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Trip over for Orioles, huge challenge awaits


Trip over for Orioles, huge challenge awaits

The Orioles had a great road trip, winning four of six in New York and Toronto.Though they teased their fans by temporarily tying the Yankees for first place in the AL East, the Orioles loss in Toronto and New Yorks win at Tampa Bay puts Baltimore in second place. The Orioles are a game behind the Yankees and 1 games in front of the Rays.New York comes to Baltimore for four games beginning Thursday and Tampa Bay follows. The Rays play three starting Tuesday.For the moment, the wild card race is forgotten, but Oakland and the Orioles hold the two spots.On Thursday, Jason Hammel (8-6, 3.54) will come off the disabled list
to make his first start in nearly two months against David Phelps (3-4, 3.13).Fridays pitchers are scheduled to be Wei-Yin Chen (12-8, 3.79) and Phil Hughes (13-12, 4.18). On Saturday, Joe Saunders (1-1, 4.63) and CC Sabathia (13-4, 3.42) are listed. Sundays probables are Zach Britton (5-1, 4.15) and Freddy Garcia (7-6, 5.09).On one of the rare times when the Nationals and Orioles are playing at home concurrently, Davey Johnson is looking forward to watching the series in Baltimore.I grew up an Oriroles fan. To see them playing like I think the Orioles should play, thats great, Johnson said before Wednesdays game.Johnson watches the Orioles often.Anytime I get a chance. Theyve got some really good looking players. That Manny Machado, the third baseman looks good, he said.The Nationals manager chuckled when he was asked if he saw any comparison between Earl Weaver, his old manager and current manager Buck ShowalterMaybe when he argues, but hes not down in the runway smoking.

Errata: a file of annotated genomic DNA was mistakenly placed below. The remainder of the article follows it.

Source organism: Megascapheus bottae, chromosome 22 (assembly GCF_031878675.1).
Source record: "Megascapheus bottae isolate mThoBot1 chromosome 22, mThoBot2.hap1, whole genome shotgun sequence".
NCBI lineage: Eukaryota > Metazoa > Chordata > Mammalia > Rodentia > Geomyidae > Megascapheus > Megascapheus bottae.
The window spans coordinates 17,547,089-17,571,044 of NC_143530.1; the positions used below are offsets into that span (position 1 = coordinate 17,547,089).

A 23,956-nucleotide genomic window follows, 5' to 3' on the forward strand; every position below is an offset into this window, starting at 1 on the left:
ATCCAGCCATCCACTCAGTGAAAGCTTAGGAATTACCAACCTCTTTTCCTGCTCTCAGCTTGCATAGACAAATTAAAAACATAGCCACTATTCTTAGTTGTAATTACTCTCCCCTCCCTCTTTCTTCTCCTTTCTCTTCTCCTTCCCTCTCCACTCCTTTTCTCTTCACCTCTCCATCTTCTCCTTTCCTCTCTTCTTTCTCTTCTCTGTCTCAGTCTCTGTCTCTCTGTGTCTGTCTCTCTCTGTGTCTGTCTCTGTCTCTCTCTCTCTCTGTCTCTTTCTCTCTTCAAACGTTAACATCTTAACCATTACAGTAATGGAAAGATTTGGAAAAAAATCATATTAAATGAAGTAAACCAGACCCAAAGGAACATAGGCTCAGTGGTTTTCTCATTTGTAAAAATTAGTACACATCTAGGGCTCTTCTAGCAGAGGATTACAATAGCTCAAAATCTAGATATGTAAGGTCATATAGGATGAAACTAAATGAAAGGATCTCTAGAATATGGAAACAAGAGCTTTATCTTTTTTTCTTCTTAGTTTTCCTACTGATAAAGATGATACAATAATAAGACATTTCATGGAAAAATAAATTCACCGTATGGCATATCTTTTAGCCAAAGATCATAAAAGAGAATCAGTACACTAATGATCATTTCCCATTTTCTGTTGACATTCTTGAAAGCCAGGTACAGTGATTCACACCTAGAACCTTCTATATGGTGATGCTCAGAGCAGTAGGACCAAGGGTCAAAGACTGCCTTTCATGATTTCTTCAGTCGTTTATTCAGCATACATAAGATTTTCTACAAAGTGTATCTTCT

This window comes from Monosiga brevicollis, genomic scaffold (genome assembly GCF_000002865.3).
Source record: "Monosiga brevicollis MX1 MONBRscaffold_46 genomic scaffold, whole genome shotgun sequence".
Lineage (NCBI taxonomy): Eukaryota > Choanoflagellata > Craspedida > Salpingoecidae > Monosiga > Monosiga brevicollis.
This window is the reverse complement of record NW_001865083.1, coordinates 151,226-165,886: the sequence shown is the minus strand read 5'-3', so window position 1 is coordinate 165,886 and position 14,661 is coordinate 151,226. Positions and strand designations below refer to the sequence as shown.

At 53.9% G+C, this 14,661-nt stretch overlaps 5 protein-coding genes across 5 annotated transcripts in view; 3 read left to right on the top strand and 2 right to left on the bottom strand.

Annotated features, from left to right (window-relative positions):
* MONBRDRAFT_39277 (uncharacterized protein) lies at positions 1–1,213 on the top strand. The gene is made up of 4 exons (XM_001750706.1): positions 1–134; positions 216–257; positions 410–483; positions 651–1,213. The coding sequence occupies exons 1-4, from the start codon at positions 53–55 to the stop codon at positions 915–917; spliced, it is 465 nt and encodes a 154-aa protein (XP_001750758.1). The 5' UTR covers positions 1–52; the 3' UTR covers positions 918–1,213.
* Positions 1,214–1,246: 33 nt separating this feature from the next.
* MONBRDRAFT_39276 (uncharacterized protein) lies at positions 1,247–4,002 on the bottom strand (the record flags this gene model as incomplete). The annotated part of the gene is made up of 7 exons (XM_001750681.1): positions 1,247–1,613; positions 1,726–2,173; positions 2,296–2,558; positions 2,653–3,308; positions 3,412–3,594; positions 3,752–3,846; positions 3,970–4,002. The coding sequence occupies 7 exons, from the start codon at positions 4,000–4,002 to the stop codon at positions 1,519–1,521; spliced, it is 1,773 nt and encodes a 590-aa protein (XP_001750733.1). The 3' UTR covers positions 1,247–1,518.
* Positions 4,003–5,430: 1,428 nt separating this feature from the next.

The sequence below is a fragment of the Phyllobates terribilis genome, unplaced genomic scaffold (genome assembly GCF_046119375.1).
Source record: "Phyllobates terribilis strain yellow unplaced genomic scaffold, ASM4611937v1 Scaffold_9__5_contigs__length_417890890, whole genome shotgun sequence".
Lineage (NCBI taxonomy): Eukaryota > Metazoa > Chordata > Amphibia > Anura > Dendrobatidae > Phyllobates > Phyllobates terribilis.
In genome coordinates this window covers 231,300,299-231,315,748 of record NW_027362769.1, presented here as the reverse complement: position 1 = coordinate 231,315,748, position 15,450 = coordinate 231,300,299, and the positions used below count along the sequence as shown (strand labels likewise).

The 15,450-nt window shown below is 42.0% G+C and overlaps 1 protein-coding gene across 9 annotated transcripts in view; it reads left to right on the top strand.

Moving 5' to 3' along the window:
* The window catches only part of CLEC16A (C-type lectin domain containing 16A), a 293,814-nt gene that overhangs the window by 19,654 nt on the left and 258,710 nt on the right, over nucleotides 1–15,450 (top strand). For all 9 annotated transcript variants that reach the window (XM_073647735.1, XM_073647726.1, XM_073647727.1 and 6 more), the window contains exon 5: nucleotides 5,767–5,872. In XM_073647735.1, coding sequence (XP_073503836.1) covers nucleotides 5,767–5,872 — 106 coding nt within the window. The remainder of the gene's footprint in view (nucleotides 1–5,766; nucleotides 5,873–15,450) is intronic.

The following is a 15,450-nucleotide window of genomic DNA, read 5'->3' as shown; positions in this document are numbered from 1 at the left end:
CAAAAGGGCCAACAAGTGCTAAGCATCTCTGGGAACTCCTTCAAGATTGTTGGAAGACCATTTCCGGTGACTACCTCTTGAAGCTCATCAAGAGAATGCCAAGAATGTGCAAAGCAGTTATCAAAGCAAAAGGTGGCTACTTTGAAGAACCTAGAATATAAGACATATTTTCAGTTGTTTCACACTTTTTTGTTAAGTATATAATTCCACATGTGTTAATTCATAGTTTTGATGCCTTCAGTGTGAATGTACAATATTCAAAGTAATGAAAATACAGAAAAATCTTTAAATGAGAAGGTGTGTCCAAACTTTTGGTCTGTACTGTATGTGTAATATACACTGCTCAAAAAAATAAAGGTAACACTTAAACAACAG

It doesnt seem like hes yelling at some young rookies to swing the bat. Im sure hes probably a better golfer than Weaver, Johnson said.Its fun watching. Ill really be interested, starting tomorrow, see them go head to head with the Yankees. I really want to watch that game, Im going to have to TiVo it.

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Orioles' Adam Jones purchases Cal Ripken Jr.'s former estate, per report

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Orioles' Adam Jones purchases Cal Ripken Jr.'s former estate, per report

Cal Ripken Jr.'s 25-acre, 8,545 square-foot home went up for auction this past Saturday and the highest bidder was......Adam Jones? 

The center fielder is purchasing the Orioles legend's former Reisterstown, Md. estate, according to The Athletic

Placed on the market in 2016 for $12.5 million, Ripken reduced the price to $9.7 million last year but was still unable to find a willing buyer. The estate was eventually put up for auction and sold to Jones for an undisclosed amount. 

The six bedroom home has 10 full bathrooms, a movie theater, a gym that overlooks an indoor basketball court, a pool and a baseball field with batting cages, a locker room and soaking tubs. One of the tubs was taken from Memorial Stadium and used by Johnny Unitas and Art Donovan, but Ripken is keeping that one.